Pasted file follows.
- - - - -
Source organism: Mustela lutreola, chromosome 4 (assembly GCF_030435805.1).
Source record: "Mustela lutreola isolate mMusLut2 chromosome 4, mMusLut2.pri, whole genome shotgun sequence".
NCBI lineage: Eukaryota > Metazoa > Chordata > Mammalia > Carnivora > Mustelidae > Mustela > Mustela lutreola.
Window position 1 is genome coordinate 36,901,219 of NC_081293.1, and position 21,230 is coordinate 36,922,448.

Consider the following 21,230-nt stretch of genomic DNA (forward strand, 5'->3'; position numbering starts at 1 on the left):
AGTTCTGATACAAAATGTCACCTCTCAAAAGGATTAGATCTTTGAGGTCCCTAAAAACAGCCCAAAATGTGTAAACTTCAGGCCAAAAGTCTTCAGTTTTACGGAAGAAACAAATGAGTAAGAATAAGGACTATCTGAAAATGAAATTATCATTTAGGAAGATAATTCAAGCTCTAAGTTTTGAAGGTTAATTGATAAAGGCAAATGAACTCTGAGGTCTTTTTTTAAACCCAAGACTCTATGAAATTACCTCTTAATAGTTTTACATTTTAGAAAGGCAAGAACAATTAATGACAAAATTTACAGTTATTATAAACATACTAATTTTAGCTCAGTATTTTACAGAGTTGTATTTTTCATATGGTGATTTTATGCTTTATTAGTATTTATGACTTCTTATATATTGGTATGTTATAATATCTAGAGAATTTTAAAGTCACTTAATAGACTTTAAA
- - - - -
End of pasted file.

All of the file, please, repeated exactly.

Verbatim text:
Source organism: Mustela lutreola, chromosome 4 (assembly GCF_030435805.1).
Source record: "Mustela lutreola isolate mMusLut2 chromosome 4, mMusLut2.pri, whole genome shotgun sequence".
NCBI lineage: Eukaryota > Metazoa > Chordata > Mammalia > Carnivora > Mustelidae > Mustela > Mustela lutreola.
Window position 1 is genome coordinate 36,901,219 of NC_081293.1, and position 21,230 is coordinate 36,922,448.

Consider the following 21,230-nt stretch of genomic DNA (forward strand, 5'->3'; position numbering starts at 1 on the left):
AGTTCTGATACAAAATGTCACCTCTCAAAAGGATTAGATCTTTGAGGTCCCTAAAAACAGCCCAAAATGTGTAAACTTCAGGCCAAAAGTCTTCAGTTTTACGGAAGAAACAAATGAGTAAGAATAAGGACTATCTGAAAATGAAATTATCATTTAGGAAGATAATTCAAGCTCTAAGTTTTGAAGGTTAATTGATAAAGGCAAATGAACTCTGAGGTCTTTTTTTAAACCCAAGACTCTATGAAATTACCTCTTAATAGTTTTACATTTTAGAAAGGCAAGAACAATTAATGACAAAATTTACAGTTATTATAAACATACTAATTTTAGCTCAGTATTTTACAGAGTTGTATTTTTCATATGGTGATTTTATGCTTTATTAGTATTTATGACTTCTTATATATTGGTATGTTATAATATCTAGAGAATTTTAAAGTCACTTAATAGACTTTAAA